Location: Agroecosystems Management ResearchTitle: Value of Using Different Vegetative Indices to Quantify Agricultural Crop Characteristics at Different Growth Stages under Varying Management Practices Author
Submitted to: Remote Sensing
Publication Type: Peer Reviewed Journal
Publication Acceptance Date: 2/8/2010
Publication Date: 3/5/2010
Citation: Hatfield, J.L., Prueger, J.H. 2010. Value of Using Different Vegetative Indices to Quantify Agricultural Crop Characteristics at Different Growth Stages under Varying Management Practices. Remote Sensing. 2:562-578. Interpretive Summary: Observations of plant canopies have been made possible through sensors which measure the reflectance in different wavelengths. These wavelengths have been arranged into combinations of different vegetative indices which have been related to various canopy parameters like amount of biomass, leaf area, greenness of the leaves, and even crop yield. Many of the studies have used single observations during the growing season to assess plant canopies. This study was conducted across multiple years with the same sensors to observe the changes in reflectance over different cropping systems. Observations were collected as many as 40 times during the year over these systems for the purpose of evaluating the changes in the vegetative indices over time and to determine when these indices provided the most reliable information about plant canopies. An examination of the individual wavelengths showed the rapid increase in the near-infrared reflectance as the canopy developed and a decrease in the visible reflectance. There was little variation among the wavelengths when the soil was not covered with growing plants. The changes in the variation of the different indices reveal information about the capability of the vegetative index to detect changes. This information provides insights into how remote sensing information can be used by consultants and producers to evaluate field variation patterns.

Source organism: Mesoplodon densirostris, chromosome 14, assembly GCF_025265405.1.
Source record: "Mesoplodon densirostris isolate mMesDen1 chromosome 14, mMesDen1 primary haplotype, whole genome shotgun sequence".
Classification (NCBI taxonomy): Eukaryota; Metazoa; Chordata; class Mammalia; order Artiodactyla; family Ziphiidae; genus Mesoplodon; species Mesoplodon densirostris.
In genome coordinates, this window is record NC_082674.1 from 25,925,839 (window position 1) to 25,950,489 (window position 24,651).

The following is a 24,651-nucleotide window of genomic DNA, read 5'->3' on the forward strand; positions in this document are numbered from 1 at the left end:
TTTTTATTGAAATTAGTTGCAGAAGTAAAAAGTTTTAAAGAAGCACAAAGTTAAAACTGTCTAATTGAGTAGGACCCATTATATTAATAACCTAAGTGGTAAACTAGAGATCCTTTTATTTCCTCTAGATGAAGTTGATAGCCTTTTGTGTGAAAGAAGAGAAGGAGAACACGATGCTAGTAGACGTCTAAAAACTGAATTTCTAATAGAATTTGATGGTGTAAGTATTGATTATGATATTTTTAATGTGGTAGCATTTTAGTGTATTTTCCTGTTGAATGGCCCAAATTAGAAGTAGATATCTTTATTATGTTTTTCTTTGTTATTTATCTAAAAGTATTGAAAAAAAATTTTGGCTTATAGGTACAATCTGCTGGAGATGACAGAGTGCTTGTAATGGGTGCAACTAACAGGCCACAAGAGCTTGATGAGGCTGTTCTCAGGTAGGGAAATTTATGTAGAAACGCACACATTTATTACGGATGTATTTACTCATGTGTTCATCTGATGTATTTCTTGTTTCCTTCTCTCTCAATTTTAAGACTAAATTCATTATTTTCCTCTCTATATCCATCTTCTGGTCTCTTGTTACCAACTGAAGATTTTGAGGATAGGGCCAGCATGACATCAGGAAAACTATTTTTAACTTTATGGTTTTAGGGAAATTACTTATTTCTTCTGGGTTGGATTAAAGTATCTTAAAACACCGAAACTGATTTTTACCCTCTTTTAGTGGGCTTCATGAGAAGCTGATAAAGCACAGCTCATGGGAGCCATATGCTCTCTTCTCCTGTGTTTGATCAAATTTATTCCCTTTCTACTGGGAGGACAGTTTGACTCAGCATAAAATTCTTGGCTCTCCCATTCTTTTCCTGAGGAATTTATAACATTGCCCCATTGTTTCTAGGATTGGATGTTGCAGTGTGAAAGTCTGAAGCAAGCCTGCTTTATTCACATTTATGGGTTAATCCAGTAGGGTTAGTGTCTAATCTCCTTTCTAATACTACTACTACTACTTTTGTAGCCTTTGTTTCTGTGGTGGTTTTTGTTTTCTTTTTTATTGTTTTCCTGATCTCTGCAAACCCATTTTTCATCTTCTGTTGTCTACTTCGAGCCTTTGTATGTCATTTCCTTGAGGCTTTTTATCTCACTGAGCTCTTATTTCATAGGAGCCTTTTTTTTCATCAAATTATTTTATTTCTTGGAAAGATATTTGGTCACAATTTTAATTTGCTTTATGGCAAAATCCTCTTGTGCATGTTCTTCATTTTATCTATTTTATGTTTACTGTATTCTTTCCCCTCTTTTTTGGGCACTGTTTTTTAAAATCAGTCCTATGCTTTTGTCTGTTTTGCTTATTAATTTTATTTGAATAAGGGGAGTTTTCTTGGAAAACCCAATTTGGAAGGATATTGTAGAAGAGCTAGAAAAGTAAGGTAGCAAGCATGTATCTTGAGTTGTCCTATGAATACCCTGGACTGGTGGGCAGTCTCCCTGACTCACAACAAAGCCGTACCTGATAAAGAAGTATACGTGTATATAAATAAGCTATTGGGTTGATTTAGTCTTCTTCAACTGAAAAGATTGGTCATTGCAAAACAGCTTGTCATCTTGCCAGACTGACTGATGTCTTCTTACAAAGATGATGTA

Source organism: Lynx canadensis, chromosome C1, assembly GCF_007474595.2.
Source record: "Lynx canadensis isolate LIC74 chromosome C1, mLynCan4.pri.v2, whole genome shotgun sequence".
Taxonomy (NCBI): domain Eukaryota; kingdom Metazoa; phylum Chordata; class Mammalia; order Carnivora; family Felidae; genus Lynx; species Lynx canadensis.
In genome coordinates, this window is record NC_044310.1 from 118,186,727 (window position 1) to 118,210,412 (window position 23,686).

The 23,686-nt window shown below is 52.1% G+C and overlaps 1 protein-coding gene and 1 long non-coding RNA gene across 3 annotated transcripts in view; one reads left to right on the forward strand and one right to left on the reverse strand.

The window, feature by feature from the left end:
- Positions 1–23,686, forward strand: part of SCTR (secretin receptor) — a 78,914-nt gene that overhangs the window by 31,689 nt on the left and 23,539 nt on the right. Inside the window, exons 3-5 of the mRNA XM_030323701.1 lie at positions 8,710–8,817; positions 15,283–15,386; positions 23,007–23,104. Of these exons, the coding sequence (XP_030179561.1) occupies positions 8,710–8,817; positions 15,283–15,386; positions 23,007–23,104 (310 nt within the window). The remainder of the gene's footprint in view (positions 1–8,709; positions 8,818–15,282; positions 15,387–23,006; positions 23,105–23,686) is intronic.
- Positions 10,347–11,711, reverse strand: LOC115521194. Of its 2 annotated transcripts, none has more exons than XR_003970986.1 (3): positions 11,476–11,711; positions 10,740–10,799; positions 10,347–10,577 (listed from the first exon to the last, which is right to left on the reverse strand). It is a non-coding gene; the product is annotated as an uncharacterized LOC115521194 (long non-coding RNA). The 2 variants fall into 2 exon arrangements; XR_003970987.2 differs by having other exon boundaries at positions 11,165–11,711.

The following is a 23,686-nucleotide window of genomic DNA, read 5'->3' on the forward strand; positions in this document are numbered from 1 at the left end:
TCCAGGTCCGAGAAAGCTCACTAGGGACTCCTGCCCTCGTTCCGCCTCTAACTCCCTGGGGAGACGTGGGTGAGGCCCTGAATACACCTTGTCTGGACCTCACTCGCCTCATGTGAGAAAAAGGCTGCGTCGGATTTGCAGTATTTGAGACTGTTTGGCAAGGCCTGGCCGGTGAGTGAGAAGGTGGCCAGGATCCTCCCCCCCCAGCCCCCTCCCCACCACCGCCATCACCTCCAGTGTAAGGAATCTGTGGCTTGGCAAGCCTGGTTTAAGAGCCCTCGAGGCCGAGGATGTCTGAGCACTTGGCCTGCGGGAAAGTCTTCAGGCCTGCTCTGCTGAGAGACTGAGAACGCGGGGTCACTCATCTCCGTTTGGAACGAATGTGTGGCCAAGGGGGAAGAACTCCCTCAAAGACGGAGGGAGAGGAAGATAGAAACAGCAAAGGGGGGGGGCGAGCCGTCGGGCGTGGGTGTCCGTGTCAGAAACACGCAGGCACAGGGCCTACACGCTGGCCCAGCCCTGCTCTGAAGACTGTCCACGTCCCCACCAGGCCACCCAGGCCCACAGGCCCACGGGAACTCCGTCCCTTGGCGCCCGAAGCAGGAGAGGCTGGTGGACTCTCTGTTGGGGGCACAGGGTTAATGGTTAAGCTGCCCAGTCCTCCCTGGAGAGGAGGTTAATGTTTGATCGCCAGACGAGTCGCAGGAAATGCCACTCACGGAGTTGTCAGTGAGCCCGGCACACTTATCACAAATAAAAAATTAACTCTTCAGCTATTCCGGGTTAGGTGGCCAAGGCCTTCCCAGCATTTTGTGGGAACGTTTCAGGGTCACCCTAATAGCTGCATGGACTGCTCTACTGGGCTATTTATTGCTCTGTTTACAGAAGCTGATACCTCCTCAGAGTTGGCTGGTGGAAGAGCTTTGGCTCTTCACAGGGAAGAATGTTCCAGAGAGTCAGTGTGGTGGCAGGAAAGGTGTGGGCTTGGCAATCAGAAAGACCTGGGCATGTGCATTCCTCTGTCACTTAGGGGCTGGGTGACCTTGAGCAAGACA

Technical Abstract: Combination of different wavelengths into vegetative indices has proven useful for a variety of applications that range from biomass, leaf area, leaf chlorophyll, yield, crop residue, and crop damage. To determine the temporal patterns of reflectance and vegetative indices, reflectances were obtained from a four-band Exotech and an eight-band CropScan radiometer from corn (Zea mays L.), soybean (Glycine max (L.) Merr.), wheat (Triticum aestivum L.), and canola (Brassica juncea var. juncea) canopies grown under different tillage practices and nitrogen rates. Reflectance from bare soil changed slightly as the soil surface was wet with rainfall and after tillage but the different indices showed little variation within treatments. There was no significant difference among treatments during the offseason. Variation in vegetative indices changed during the season and most showed the largest standard deviation during the vegetative period of development with the least variation during the grain fill period. The patterns changed with the vegetative index being used and this information will guide decisions for precision agriculture.